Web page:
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  • By Author: Wilson, Charles B. x
  • By Author: Martin, Neil A. x
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Neil A. Martin, Wesley A. King, Charles B. Wilson, Stephen Nutik, L. Phillip Carter and Robert F. Spetzler

✓ Eight patients with dural arteriovenous malformations (AVM's) of the anterior cranial fossa are presented, and the pertinent literature is reviewed. Unlike cases of dural AVM's in other locations, sudden massive intracerebral hemorrhage was the most frequent reason for presentation. Other symptoms included tinnitus, retro-orbital headache, and a generalized seizure. The malformations were supplied consistently by the anterior ethmoidal artery, usually in combination with other less prominent feeding vessels. The lesion's venous drainage was through the superior sagittal sinus via a cortical vein; in addition, in two cases a subfrontal vein drained the AVM. A venous aneurysm was encountered near the site of anastomosis with the dural feeder in most cases, and was found in all patients who presented with hemorrhage. The AVM was obliterated surgically in six patients, with favorable results achieved in five. One patient died postoperatively from a pulmonary complication. Because of their anatomy and proclivity for hemorrhage, these vascular malformations represent a unique group of dural AVM's. Surgical management of anterior fossa dural AVM's carries low morbidity, and is indicated when the lesions have caused hemorrhage or when there is an associated venous aneurysm.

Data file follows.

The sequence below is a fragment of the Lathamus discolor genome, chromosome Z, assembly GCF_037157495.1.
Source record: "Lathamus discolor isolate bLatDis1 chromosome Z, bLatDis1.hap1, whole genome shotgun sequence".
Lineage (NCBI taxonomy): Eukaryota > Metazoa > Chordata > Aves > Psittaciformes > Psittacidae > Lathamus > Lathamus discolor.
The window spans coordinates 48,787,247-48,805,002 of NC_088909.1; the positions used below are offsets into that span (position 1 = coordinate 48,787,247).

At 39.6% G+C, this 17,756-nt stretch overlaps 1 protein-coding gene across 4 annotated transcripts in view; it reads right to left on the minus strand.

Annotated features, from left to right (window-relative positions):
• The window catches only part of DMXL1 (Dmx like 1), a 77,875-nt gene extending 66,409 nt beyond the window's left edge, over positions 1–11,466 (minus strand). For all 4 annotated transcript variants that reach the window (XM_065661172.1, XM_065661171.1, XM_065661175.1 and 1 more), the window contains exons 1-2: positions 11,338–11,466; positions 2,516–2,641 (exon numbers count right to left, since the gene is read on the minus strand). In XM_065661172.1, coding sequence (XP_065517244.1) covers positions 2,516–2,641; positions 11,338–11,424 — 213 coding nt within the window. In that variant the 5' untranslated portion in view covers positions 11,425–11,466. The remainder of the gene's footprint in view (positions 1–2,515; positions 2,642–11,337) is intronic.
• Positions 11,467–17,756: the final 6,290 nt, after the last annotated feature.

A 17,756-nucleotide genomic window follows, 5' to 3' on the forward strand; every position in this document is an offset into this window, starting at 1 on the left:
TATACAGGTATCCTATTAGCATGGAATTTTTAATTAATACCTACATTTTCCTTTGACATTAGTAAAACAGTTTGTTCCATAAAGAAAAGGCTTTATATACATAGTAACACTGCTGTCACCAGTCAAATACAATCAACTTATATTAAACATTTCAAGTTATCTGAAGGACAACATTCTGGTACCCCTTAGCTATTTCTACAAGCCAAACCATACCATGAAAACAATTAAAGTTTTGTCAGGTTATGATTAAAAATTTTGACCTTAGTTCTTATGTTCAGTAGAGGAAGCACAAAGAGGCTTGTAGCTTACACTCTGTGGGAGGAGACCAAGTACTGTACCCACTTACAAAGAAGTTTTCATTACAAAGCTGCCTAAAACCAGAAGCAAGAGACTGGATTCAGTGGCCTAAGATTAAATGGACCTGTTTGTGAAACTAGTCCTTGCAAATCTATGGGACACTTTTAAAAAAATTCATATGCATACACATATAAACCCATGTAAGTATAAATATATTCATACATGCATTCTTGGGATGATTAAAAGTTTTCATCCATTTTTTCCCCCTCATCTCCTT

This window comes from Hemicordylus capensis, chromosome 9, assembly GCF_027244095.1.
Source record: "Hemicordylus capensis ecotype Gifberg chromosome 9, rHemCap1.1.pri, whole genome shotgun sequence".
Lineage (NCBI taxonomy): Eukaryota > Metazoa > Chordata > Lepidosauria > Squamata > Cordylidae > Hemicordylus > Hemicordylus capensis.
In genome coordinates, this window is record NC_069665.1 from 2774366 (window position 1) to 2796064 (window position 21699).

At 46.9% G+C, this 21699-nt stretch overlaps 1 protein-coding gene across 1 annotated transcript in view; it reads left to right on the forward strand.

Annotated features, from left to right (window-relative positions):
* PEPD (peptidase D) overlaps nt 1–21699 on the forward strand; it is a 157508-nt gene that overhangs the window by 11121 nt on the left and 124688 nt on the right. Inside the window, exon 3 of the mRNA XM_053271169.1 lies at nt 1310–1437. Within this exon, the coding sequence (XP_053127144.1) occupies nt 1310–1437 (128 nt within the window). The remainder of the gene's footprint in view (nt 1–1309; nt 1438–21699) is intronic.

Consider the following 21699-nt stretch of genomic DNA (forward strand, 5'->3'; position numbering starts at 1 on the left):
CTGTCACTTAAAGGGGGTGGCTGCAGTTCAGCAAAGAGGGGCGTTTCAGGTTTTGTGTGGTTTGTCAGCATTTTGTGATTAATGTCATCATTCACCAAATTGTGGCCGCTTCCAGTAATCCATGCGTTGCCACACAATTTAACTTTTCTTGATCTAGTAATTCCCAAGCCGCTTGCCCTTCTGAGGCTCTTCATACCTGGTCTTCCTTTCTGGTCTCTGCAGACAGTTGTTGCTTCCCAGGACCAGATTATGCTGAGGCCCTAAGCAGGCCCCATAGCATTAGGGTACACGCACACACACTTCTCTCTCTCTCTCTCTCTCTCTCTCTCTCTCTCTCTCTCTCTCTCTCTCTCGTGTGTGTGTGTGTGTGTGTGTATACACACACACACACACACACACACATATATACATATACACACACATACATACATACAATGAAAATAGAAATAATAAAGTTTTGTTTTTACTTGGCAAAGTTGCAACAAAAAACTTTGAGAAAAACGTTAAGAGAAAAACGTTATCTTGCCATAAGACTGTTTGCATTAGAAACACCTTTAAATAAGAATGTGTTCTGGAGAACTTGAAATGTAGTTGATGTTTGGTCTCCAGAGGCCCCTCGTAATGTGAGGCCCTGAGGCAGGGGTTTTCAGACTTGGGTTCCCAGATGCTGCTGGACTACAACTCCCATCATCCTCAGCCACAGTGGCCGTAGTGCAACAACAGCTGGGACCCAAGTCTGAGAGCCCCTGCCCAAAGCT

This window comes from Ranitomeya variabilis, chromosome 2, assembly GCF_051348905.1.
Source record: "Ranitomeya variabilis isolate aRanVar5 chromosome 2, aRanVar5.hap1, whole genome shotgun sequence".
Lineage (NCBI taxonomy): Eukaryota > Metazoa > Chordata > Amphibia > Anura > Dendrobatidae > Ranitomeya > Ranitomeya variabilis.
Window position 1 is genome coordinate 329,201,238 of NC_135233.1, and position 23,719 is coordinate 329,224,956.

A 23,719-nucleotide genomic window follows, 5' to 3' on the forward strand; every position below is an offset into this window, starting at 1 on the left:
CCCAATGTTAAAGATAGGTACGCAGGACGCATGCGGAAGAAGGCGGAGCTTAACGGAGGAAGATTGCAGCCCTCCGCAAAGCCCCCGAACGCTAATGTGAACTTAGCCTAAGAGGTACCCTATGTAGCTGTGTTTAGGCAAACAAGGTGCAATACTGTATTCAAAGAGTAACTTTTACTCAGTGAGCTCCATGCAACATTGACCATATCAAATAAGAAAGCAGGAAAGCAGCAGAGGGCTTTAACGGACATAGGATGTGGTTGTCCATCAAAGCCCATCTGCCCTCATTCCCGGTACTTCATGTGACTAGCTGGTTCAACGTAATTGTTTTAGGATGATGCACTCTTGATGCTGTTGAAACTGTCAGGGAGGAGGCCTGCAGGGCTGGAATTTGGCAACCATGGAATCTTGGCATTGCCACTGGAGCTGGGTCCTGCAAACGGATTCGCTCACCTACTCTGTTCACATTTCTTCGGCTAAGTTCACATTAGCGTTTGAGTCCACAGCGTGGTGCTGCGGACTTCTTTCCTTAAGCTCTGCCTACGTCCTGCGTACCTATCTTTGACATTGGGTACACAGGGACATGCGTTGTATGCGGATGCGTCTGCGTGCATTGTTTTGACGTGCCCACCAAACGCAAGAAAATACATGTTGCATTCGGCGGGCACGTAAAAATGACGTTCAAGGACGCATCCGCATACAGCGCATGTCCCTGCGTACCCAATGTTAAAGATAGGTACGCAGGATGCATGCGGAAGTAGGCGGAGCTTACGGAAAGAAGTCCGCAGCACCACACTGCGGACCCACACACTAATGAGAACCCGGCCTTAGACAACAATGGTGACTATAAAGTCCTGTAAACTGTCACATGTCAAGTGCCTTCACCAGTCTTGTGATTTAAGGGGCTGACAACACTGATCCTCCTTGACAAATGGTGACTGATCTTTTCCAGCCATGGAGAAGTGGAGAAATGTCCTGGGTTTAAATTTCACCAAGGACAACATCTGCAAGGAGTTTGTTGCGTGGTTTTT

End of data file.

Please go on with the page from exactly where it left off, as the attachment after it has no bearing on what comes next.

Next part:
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Neil A. Martin and Charles B. Wilson

✓ In a consecutive operative series of 115 intracranial arteriovenous malformations (AVM's), 16 occupied the medial occipital region. Typically, the patients with medial occipital AVM's presented with bleeding, often accompanied by homonymous visual field deficit, or with migrainous headache. The malformations were supplied principally by branches of the posterior cerebral artery. Through an occipital craniotomy, a surgical approach along the junction of the falx and tentorium provided access to the arteries feeding the AVM and facilitated excision of the malformation. There were no deaths in the series. The incidence of visual field deficit after the operation varied, but in only five cases was the visual field worsened postoperatively. All patients who had a history of intractable headache were cured or improved after surgery. These lesions are favorably situated for surgical treatment.

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Neil A. Martin, Martha Hales and Charles B. Wilson

✓ A 31-year-old woman developed a cerebellar metastasis from an invasive prolactin-secreting pituitary adenoma while undergoing treatment with bromocriptine. The metastatic tumor was totally excised. Metastatic spread of pituitary tumors within the central nervous system is reviewed briefly.